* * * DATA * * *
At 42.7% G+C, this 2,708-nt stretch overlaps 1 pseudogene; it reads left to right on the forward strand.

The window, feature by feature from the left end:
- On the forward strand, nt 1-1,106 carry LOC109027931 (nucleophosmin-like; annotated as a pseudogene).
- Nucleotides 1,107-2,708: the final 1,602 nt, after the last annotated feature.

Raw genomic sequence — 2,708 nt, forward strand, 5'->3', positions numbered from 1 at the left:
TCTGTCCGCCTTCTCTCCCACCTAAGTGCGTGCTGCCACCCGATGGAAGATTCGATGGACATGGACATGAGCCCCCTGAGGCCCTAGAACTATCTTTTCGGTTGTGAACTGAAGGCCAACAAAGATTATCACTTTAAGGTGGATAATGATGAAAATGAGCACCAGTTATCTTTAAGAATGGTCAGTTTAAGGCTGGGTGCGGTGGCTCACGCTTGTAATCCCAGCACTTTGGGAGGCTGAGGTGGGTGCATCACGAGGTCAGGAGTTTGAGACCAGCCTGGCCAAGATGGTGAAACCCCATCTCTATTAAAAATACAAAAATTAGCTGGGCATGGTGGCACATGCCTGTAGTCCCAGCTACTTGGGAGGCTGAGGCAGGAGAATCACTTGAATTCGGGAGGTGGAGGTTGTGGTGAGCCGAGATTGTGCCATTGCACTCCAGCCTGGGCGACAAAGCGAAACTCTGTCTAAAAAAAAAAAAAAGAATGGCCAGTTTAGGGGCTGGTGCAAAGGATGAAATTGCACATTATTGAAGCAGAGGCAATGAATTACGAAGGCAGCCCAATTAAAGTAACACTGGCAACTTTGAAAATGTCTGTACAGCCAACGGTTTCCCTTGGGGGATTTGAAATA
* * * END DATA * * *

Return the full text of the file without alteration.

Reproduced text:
At 42.7% G+C, this 2,708-nt stretch overlaps 1 pseudogene; it reads left to right on the forward strand.

The window, feature by feature from the left end:
- On the forward strand, nt 1-1,106 carry LOC109027931 (nucleophosmin-like; annotated as a pseudogene).
- Nucleotides 1,107-2,708: the final 1,602 nt, after the last annotated feature.

Raw genomic sequence — 2,708 nt, forward strand, 5'->3', positions numbered from 1 at the left:
TCTGTCCGCCTTCTCTCCCACCTAAGTGCGTGCTGCCACCCGATGGAAGATTCGATGGACATGGACATGAGCCCCCTGAGGCCCTAGAACTATCTTTTCGGTTGTGAACTGAAGGCCAACAAAGATTATCACTTTAAGGTGGATAATGATGAAAATGAGCACCAGTTATCTTTAAGAATGGTCAGTTTAAGGCTGGGTGCGGTGGCTCACGCTTGTAATCCCAGCACTTTGGGAGGCTGAGGTGGGTGCATCACGAGGTCAGGAGTTTGAGACCAGCCTGGCCAAGATGGTGAAACCCCATCTCTATTAAAAATACAAAAATTAGCTGGGCATGGTGGCACATGCCTGTAGTCCCAGCTACTTGGGAGGCTGAGGCAGGAGAATCACTTGAATTCGGGAGGTGGAGGTTGTGGTGAGCCGAGATTGTGCCATTGCACTCCAGCCTGGGCGACAAAGCGAAACTCTGTCTAAAAAAAAAAAAAAGAATGGCCAGTTTAGGGGCTGGTGCAAAGGATGAAATTGCACATTATTGAAGCAGAGGCAATGAATTACGAAGGCAGCCCAATTAAAGTAACACTGGCAACTTTGAAAATGTCTGTACAGCCAACGGTTTCCCTTGGGGGATTTGAAATA